Astronomers spy on cosmic dust, with a twist, that is barely older than the universe.

The universe is a dusty place. Cosmic particles can range from the size of a single large molecule to slightly larger than an Earth grain of sand, and can accumulate in billowing clouds light-years across. The general scientific understanding was that dust gradually accumulates, produced by stars and supernovae over hundreds of millions of years. Dust is usually a fixture of mature galaxies, or so astronomers thought.

But in a new article published Wednesday in the magazine Nature, astronomers found a specific type of high-carbon cosmic dust in distant young galaxies just 800 million years after the Big Bang. That accumulation occurred much earlier than current theories of dust formation suggest. It’s a finding that could change how astronomers understand star creation and galaxy evolution in the early universe, and ultimately how that young universe became the cosmos we know today.

For a long time, astronomers treated cosmic matter the way we might see a dust bunny under a sofa: as a nuisance. Scientists tried to look beyond the vast clouds of cosmic dust, treated more as obstacles than study subjects in their own right. “The way most astronomers interact with it is that [dust] it actually absorbs a lot of the light that we’re trying to observe,” says the study’s lead author, Joris Witstok, a postdoctoral researcher at the Kavli Institute for Cosmology in Cambridge, UK.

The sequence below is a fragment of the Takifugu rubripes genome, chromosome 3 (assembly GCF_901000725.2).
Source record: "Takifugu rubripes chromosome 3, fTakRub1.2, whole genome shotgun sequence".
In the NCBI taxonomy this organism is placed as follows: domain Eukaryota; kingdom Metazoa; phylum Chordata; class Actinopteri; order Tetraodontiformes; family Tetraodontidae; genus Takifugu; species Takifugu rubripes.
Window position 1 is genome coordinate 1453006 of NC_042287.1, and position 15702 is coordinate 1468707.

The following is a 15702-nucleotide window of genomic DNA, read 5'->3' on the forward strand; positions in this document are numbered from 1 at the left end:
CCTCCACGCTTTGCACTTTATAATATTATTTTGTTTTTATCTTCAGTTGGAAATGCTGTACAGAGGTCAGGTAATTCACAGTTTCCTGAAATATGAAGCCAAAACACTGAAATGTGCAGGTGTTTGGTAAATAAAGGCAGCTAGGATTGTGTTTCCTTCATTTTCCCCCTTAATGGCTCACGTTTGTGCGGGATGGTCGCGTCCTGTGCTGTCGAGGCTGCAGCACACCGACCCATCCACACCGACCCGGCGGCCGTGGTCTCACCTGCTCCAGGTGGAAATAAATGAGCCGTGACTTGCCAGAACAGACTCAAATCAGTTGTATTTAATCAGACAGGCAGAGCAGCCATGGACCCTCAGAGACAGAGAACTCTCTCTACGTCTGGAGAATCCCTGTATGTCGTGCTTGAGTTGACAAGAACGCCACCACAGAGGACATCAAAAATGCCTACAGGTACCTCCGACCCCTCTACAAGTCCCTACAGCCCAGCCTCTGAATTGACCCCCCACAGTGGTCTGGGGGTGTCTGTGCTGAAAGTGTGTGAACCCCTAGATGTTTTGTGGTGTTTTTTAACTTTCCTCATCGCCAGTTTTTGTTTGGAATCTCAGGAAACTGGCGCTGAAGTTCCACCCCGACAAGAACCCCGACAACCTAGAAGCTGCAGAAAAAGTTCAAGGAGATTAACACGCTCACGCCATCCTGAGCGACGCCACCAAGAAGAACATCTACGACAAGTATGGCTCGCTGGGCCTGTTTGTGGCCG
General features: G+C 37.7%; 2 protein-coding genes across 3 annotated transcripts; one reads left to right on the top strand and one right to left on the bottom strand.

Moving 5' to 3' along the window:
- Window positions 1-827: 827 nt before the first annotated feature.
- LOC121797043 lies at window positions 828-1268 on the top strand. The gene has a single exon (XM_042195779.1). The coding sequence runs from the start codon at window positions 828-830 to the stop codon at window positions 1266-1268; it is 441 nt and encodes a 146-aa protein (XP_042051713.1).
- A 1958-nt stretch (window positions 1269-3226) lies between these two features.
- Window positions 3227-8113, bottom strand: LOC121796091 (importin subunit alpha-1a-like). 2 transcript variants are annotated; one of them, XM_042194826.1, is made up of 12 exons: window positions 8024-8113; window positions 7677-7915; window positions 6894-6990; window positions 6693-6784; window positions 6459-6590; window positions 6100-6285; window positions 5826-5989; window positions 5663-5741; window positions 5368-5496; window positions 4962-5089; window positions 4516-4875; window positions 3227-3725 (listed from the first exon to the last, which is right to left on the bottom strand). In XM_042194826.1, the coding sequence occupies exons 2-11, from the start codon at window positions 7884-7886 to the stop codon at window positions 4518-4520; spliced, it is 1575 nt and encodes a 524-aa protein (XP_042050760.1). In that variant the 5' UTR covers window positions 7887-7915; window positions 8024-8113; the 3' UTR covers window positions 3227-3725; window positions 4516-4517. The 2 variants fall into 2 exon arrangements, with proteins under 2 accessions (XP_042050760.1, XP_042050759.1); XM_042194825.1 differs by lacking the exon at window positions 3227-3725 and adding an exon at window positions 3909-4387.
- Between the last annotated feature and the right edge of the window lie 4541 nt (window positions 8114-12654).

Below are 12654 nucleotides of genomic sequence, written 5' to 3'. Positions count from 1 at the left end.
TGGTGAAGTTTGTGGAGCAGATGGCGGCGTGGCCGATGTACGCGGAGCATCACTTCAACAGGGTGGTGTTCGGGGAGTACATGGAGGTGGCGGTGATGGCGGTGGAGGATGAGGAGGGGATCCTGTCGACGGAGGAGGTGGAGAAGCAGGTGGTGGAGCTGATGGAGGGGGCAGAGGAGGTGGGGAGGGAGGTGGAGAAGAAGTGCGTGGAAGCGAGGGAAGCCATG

But that has changed in recent years, thanks to observatories like NASA’s James Webb Space Telescope, which uses infrared light to see through clouds. Scientists have also come to appreciate the dust itself, realizing that these tiny particles of carbon, silicon, and other matter are responsible for large-scale processes in the universe, such as the formation of new stars.

“For example, in the Milky Way, we have these sites where new stars are forming, and they are very dusty,” says Witstok. “There are big clouds of gas and dust, and the dust really helps allow the gas to cool and contract and therefore form new stars.”

[Related: 5,000 tons of ancient ‘extraterrestrial dust’ fall on Earth each year]

It’s not that the early universe was dustless. Previous studies had found large amounts of dust in galaxies in the very early universe, according to Witstok. Astronomers are interested in this early dust because it represents when stars began to produce some of the first elements heavier than hydrogen.

“The first stars that started converting hydrogen into helium, which was all there was at the beginning, into heavier elements like carbon and oxygen,” says Witstok.

Large primordial stars may have ejected large amounts of dust, made of these heavier elements, towards the end of their life cycles, or during supernova explosions when they died.

But previous studies had been unable to detect carbonaceous dust, meaning it is rich in carbon, at such early times.

“What’s really a new discovery here is that we can identify the type of dust grains we’re seeing,” says Witstok. “What we can actually say is that there is something specifically producing these grains of carbon dust on a very short time scale. And that’s where the surprise lies.”